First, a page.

Slotting Allowances and Conditional Payments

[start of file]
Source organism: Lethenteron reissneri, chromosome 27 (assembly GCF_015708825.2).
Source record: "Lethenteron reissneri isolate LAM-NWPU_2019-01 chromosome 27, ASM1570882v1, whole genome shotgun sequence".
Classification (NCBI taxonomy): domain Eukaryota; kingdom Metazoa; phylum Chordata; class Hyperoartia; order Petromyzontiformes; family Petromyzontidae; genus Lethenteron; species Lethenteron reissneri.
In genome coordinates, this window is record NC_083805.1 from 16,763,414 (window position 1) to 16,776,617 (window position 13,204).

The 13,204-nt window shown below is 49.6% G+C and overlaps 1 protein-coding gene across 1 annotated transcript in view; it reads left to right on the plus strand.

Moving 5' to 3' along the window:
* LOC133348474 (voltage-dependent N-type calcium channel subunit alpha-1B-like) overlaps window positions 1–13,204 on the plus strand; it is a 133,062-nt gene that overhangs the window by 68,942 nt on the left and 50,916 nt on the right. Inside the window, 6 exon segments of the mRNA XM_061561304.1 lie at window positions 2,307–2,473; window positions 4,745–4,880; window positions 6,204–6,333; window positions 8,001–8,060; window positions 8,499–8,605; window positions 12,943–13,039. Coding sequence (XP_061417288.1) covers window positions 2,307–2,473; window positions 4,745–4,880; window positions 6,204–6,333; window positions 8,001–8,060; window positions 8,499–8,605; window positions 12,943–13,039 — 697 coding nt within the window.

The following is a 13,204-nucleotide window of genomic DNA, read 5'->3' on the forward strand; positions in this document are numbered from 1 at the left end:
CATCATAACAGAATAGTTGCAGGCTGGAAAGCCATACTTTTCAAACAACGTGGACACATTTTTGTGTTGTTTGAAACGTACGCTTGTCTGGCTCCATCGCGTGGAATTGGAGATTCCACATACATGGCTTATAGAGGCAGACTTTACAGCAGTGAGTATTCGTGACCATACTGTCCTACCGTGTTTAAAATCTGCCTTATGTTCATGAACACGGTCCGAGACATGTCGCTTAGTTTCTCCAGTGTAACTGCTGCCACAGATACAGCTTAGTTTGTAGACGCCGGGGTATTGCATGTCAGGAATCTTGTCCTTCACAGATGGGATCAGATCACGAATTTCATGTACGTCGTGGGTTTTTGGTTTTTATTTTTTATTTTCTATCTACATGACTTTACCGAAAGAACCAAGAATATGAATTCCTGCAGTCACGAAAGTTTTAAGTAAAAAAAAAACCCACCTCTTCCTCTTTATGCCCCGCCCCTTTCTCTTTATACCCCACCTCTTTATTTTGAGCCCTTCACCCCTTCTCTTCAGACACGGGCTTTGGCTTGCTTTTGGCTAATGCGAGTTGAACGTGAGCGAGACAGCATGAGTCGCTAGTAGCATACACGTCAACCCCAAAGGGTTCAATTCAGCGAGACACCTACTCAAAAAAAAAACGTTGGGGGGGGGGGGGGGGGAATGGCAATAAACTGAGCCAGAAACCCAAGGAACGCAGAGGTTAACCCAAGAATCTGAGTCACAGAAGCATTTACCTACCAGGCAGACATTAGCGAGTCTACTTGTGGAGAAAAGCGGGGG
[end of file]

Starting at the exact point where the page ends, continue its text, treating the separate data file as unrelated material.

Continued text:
We analyze the competitive effects of upfront payments made by manufacturers to retailersin a contracting situation where rival retailers offer contracts to a manufacturer. In contrast toBernheim and Whinston (1985, 1998), who study the situation in which competing manufacturersoffer contracts to a common retailer, we find that two-part tariffs (even if contingent onexclusivity or not) do not suffice to implement the monopoly outcome. More complex arrangementsare required to internalize all the contracting externalities. The retailers can for exampleachieve the monopoly outcome through (contingent) three-part tariffs that combine slotting allowances(i.e., upfront payments by the manufacturer) with two-part tariffs where the fees areconditional on actual trade. The welfare implications are ambiguous. On the one hand, slottingallowances ensure that no efficient retailer is excluded. On the other hand, they allow firms tomaintain monopoly prices in a common agency situation. Simulations suggest that the lattereffect is more significant.
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